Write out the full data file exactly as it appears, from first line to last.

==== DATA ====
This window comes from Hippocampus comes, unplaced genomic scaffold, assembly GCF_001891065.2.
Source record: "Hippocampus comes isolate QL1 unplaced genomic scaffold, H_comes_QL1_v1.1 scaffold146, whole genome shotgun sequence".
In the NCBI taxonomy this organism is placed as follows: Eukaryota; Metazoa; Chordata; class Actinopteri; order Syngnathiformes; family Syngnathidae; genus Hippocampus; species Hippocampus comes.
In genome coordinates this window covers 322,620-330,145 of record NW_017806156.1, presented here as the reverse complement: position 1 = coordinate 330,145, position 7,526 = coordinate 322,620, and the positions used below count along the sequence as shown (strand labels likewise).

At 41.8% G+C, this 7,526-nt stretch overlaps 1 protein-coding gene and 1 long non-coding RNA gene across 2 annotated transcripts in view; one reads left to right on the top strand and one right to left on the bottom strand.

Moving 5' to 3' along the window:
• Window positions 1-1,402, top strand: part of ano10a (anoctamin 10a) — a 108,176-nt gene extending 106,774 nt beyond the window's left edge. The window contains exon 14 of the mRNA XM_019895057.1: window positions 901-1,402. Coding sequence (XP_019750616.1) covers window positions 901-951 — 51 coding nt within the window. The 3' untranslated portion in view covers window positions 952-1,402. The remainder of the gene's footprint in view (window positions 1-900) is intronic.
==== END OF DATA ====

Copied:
This window comes from Hippocampus comes, unplaced genomic scaffold, assembly GCF_001891065.2.
Source record: "Hippocampus comes isolate QL1 unplaced genomic scaffold, H_comes_QL1_v1.1 scaffold146, whole genome shotgun sequence".
In the NCBI taxonomy this organism is placed as follows: Eukaryota; Metazoa; Chordata; class Actinopteri; order Syngnathiformes; family Syngnathidae; genus Hippocampus; species Hippocampus comes.
In genome coordinates this window covers 322,620-330,145 of record NW_017806156.1, presented here as the reverse complement: position 1 = coordinate 330,145, position 7,526 = coordinate 322,620, and the positions used below count along the sequence as shown (strand labels likewise).

At 41.8% G+C, this 7,526-nt stretch overlaps 1 protein-coding gene and 1 long non-coding RNA gene across 2 annotated transcripts in view; one reads left to right on the top strand and one right to left on the bottom strand.

Moving 5' to 3' along the window:
• Window positions 1-1,402, top strand: part of ano10a (anoctamin 10a) — a 108,176-nt gene extending 106,774 nt beyond the window's left edge. The window contains exon 14 of the mRNA XM_019895057.1: window positions 901-1,402. Coding sequence (XP_019750616.1) covers window positions 901-951 — 51 coding nt within the window. The 3' untranslated portion in view covers window positions 952-1,402. The remainder of the gene's footprint in view (window positions 1-900) is intronic.